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Re: st: confidence intervals overlap [was: positive interaction - negative covariance]

From   David Hoaglin <>
Subject   Re: st: confidence intervals overlap [was: positive interaction - negative covariance]
Date   Wed, 6 Mar 2013 20:58:55 -0500


I don't agree that that warning goes too far.  It is consistent with
the advice given by both Schenker and Gentlemen (2001) and Cumming and
Finch (2005).

Readers who are not familiar with the paper by Schenker and Gentleman
might interpret the material that you quoted as an endorsement of
judging significance according to overlap.  In fact, the quoted
material appears at the beginning of the first paragraph of the
introduction.  That paragraph concludes as follows: "Over a number of
years, however, we have tried to discourage the practice of examining
overlap to assess significance among authors of articles that we have
reviewed, because the procedure can lead to mistaken conclusions."

The paper by Cumming and Finch is highly useful.  I'm glad you called
attention to it.  As they make clear, their "Rules of Eye" are
intended to help readers when an article includes, for example, a
figure that shows confidence intervals for the means of two
independent samples and does not show a confidence interval for the
difference between those means.  On page 174 they say, "By analogy
with rules of thumb, our rules are intended to be useful heuristics or
pragmatic guidelines,  They are not intended to be numerically exact
or to replace statistical calculations: If exact p values are desired,
they should also be presented."

David Hoaglin

On Tue, Feb 26, 2013 at 9:55 AM, Dirk Enzmann
<> wrote:
> David points to the problem of judging the significance of differences of
> independent estimates by comparing their confidence intervals. However, I
> don't think that "it is usually a mistake to compare their confidence
> intervals". This warning goes far too far: As long as the estimates are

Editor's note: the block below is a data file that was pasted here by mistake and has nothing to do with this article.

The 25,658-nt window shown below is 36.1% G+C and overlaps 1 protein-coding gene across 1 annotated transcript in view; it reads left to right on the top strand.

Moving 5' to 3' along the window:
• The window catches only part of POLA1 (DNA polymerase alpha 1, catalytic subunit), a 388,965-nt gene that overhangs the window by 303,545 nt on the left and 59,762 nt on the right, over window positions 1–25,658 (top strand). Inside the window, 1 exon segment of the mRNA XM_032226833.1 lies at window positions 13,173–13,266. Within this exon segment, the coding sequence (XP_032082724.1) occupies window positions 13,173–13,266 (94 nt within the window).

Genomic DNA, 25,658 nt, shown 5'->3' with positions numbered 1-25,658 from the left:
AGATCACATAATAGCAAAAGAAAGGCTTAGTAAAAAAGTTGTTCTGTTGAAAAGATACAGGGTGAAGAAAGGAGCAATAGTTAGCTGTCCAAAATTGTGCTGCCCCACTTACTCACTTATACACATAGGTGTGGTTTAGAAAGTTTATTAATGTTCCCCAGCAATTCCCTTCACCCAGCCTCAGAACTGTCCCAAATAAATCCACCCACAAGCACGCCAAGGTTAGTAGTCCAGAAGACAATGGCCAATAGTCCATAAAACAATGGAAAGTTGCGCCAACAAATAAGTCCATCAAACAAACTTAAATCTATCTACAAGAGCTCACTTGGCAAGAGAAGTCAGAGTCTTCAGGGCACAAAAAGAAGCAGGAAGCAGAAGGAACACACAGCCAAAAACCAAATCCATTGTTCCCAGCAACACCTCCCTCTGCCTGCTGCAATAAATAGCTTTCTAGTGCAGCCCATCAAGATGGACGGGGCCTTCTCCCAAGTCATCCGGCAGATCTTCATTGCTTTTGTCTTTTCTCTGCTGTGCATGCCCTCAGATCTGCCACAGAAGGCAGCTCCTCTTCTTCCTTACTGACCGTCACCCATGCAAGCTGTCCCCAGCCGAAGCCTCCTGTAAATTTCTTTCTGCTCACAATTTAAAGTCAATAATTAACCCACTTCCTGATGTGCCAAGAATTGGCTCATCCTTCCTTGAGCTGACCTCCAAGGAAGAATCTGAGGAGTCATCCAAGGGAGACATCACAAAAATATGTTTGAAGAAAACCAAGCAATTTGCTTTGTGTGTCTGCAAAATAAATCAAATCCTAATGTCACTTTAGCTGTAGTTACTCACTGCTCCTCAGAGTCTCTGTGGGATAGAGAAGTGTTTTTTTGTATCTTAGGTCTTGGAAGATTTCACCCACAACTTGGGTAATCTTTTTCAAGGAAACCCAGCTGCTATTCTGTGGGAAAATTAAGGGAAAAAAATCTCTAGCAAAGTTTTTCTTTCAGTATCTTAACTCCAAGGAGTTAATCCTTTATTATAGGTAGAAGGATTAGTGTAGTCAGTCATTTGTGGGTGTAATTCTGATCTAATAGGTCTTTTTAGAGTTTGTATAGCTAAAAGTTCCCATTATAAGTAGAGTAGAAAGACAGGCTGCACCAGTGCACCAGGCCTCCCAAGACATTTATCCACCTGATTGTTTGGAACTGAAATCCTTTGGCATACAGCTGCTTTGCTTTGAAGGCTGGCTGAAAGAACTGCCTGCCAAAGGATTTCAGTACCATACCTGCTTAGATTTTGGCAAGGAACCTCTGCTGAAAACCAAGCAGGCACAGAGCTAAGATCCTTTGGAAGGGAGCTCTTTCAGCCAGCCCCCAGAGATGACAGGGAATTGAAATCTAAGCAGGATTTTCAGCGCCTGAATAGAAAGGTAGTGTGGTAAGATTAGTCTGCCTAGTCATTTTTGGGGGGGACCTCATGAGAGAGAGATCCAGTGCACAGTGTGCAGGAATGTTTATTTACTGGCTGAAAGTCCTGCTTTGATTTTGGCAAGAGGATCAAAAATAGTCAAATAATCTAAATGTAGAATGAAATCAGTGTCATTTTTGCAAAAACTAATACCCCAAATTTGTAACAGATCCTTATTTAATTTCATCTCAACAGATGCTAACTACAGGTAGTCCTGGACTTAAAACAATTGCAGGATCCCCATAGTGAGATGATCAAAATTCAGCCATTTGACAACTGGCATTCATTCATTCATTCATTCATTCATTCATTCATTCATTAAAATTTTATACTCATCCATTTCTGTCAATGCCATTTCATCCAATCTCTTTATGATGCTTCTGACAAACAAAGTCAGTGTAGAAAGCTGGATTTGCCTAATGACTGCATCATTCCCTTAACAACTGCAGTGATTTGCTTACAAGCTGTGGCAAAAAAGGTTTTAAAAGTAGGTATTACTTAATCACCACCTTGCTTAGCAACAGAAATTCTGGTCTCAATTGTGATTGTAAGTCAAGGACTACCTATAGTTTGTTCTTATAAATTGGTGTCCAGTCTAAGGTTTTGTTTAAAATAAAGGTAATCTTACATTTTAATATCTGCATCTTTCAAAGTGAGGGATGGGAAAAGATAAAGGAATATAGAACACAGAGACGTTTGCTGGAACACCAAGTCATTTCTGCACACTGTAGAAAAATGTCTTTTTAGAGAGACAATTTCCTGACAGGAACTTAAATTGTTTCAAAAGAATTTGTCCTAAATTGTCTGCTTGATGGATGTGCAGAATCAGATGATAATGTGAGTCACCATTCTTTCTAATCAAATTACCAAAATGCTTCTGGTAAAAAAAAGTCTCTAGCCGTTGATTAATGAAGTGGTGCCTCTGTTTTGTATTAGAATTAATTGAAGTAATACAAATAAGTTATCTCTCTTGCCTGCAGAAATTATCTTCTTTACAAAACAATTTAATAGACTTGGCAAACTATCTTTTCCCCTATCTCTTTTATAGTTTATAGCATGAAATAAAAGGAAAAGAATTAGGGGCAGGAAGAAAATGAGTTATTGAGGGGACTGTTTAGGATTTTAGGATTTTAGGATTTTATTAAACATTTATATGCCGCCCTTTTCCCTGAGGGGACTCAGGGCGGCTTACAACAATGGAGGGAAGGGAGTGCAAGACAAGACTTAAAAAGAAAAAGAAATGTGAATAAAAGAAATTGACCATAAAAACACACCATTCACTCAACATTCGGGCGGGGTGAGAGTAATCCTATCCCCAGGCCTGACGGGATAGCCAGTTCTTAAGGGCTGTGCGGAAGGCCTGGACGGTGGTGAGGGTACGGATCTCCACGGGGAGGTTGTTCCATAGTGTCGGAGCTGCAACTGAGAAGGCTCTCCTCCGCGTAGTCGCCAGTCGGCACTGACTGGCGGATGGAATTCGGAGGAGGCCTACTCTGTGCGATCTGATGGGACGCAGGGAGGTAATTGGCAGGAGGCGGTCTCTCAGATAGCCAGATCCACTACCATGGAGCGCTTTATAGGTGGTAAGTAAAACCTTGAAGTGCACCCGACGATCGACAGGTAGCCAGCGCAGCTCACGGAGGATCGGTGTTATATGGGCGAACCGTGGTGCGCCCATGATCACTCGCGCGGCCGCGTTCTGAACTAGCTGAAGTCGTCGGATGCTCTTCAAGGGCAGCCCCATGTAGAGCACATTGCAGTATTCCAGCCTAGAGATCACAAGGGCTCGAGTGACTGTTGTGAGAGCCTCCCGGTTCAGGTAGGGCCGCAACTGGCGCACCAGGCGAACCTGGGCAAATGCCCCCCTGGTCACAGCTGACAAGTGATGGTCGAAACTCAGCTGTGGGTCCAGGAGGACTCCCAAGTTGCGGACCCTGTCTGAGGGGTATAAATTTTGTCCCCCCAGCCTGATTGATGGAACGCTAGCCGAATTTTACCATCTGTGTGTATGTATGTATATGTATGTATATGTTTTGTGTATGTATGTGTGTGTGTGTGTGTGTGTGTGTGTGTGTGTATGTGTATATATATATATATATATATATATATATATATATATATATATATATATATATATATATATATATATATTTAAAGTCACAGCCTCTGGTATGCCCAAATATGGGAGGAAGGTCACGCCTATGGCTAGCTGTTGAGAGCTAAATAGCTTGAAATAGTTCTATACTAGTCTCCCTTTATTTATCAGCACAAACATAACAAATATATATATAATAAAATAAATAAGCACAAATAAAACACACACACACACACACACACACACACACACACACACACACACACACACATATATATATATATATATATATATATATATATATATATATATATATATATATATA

> independent, graphs of confidence intervals are a very useful tool to assist
> "inference by eye".
> Schenker & Gentleman (2001, p. 182) write: "To judge whether the difference
> between two point estimates is statistically significant, data analysts
> sometimes examine the overlap between the two associated confidence
> intervals. If there is no overlap, the difference is judged significant, and
> if there is overlap, the difference is not judged significant."
> The problem is that the "no overlap" rule is naive. However, the attempt to
> judge the significance by examining the overlap of two confidence intervals
> is (nearly) perfectly valid if you adjust the rule to: "As long as the
> confidence intervals to not overlap by more than half of the average arm
> length, the difference is significant." More precisely: If n per sample >=
> 10, half arm length overlap corresponds to p about .05, touching arms
> correspond to p about .01. For a detailed discussion see Cumming & Finch
> (2005). Not the *overlap* of confidence intervals but the *amount* of
> overlap is what the reader of graphs showing confidence intervals of several
> group means should take into account.
> Applying this rule of thumb to the example given by Schenker & Gentleman
> (2001, p. 183) clearly shows that both proportions differ signficantly